See the owners introduction to Table Mountain, Oregon nepheline project and research.

Placing a value on the Table Mountain deposit is a difficult task. If the material was only worth one penny per ton, then the worth would be $5.25 million. If considering that the lowest price/use of this material to be $16 per ton as reported in a 1983, Lincoln County study, then the total estimated gross value of the indicated volume of nepheline syenite for industrial use would be $ 8.4 billion. Comparing that $16 per ton figure with other prices listed in this report is even more dramatic.

How about another low end formula? Dunkin Ogden, an expert on the appraisal of rock quarries currently in the employ of Vermont Marble Co., states that any dimensional rock quarry where the material is measured in place, has a value of 15¢ per cubic foot. Checking with others has shown this formula is considered to be a viable low-end figure and a non-metallic industry standard. While it is true that 15¢ per cubic foot is only $1.88 per ton, which certainty leaves a lot of room for production when compared with the $34 a ton price for "irregular-shaped stone and rubble," this formula does return a healthy value of $49,218,750 total value for the workable measured deposit for building stone use.

Guidelines suggested by the U. S. Geological Survey defines a mineral resource as:
A concentration of naturally occurring material in or on the earth's crust in such form and amount that economic extraction of a commodity from the concentration is currently or potentially feasible.

Following this protocal the portfolio section of the reports listed as supporting documents has a fax cover sheet from Adolph Coors Company requesting a quote for nepheline syenite that suggests they use 23 tons per day in the manufacture of beer bottles. Twenty-three tons a day, times a recent low for soda ash of $61.00 per ton, bulk, carlot, FOB, adds to $353,556 per year for this one potential customer.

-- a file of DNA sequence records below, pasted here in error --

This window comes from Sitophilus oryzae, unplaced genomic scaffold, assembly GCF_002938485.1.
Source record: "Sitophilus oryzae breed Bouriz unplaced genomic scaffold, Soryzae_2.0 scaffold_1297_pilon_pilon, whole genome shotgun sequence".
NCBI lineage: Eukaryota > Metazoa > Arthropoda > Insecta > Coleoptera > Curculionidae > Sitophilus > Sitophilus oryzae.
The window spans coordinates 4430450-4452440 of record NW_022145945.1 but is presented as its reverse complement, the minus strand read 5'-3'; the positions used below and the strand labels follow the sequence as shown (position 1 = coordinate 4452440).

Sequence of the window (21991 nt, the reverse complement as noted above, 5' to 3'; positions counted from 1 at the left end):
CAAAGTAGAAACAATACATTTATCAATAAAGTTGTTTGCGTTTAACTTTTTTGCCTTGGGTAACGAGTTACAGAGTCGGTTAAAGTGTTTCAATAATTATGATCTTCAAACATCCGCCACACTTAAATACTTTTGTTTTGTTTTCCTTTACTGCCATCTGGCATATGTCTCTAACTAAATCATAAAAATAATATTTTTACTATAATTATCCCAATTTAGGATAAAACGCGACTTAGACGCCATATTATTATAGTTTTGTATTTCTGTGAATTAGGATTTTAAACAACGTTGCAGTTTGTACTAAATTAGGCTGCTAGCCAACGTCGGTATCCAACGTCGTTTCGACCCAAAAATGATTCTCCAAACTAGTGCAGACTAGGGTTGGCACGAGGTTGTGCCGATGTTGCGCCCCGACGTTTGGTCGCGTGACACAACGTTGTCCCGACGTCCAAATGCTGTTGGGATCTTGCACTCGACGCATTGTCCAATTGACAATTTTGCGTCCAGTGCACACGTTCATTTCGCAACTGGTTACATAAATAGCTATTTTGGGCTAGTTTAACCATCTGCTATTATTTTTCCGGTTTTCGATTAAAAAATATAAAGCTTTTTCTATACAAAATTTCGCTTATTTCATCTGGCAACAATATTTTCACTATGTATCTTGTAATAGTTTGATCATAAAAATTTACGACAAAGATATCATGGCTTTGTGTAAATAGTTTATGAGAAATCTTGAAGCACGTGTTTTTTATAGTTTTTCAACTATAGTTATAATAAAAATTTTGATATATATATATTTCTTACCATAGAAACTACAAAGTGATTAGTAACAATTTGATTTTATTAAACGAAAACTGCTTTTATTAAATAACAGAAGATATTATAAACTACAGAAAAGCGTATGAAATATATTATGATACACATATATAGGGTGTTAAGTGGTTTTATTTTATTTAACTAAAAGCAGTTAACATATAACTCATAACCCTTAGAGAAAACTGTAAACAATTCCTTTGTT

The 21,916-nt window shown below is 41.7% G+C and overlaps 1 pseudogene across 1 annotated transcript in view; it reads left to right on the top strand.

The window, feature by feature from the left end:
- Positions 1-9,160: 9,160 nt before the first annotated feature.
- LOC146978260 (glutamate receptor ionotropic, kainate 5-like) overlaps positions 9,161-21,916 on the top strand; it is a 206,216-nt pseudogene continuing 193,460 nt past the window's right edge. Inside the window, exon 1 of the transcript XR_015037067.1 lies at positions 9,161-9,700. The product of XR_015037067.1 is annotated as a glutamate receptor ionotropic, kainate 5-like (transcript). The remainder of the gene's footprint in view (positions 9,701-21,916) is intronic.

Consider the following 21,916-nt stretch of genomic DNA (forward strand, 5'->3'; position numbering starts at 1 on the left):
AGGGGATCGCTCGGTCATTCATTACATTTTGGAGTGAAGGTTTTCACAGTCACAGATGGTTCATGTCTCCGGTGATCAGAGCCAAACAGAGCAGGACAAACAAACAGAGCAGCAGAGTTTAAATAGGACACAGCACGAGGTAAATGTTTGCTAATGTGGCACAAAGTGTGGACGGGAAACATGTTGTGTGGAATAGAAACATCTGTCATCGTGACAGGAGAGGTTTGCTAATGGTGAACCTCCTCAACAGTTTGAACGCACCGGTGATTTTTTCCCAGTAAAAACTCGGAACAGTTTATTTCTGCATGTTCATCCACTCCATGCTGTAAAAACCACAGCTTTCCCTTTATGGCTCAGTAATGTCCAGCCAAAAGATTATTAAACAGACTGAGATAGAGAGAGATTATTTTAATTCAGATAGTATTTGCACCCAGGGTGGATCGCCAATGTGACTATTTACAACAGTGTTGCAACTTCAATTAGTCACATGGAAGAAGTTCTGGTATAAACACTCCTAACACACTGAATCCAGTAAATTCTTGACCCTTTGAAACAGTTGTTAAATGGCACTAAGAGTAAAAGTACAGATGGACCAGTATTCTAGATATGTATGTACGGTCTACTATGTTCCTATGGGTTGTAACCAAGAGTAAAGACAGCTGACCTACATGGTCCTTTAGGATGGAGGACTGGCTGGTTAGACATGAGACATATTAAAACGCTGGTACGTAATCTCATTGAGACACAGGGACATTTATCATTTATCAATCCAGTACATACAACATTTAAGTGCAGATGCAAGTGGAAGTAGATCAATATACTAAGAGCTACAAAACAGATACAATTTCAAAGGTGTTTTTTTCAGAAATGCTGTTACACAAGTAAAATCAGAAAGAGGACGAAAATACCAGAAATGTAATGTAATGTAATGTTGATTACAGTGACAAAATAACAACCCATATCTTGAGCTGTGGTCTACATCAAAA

The above is gross income. The cost for production is shaping up to be, through bids from turn-key operators to mine the open-pit material, crush same, and haul it off the mountain for grinding, is $15 per ton. The cost to process the raw nepheline syenite into commercial grades, some that fetch to $200-300 per ton, is still under study. The ball park figure for process to glass grade seems to be not more than $10 per ton. Add $5 for company overhead for or a total of $30, which on the low end figure would leave $30 per ton, net, for sale for glass grade use.

As mentioned, in 1993 US consumption of soda ash was 10.1 million tons. If this operation could grab just 5% market share (550,000 tons) that $30 would compute to $16,500,000 net per year for soda ash production alone. Double theÜ market share for soda ash to 1.1 million tons per year and it still would take 477 years to deplete this deposit.

Sherwin Williams asked for a quotation on filler material to Baltimore, MD; Garland, TX; Morrow, GA; Newark, NJ; and Oakland, CA, by truckload. What that contract would total is unknown. Or, what the roofing granule market would return when a new supply closer to manufacturing in the Far West was offered. Solid Solutions, the property developer, recently submitted samples at Reed Minerals request, for their inspection and analysis.

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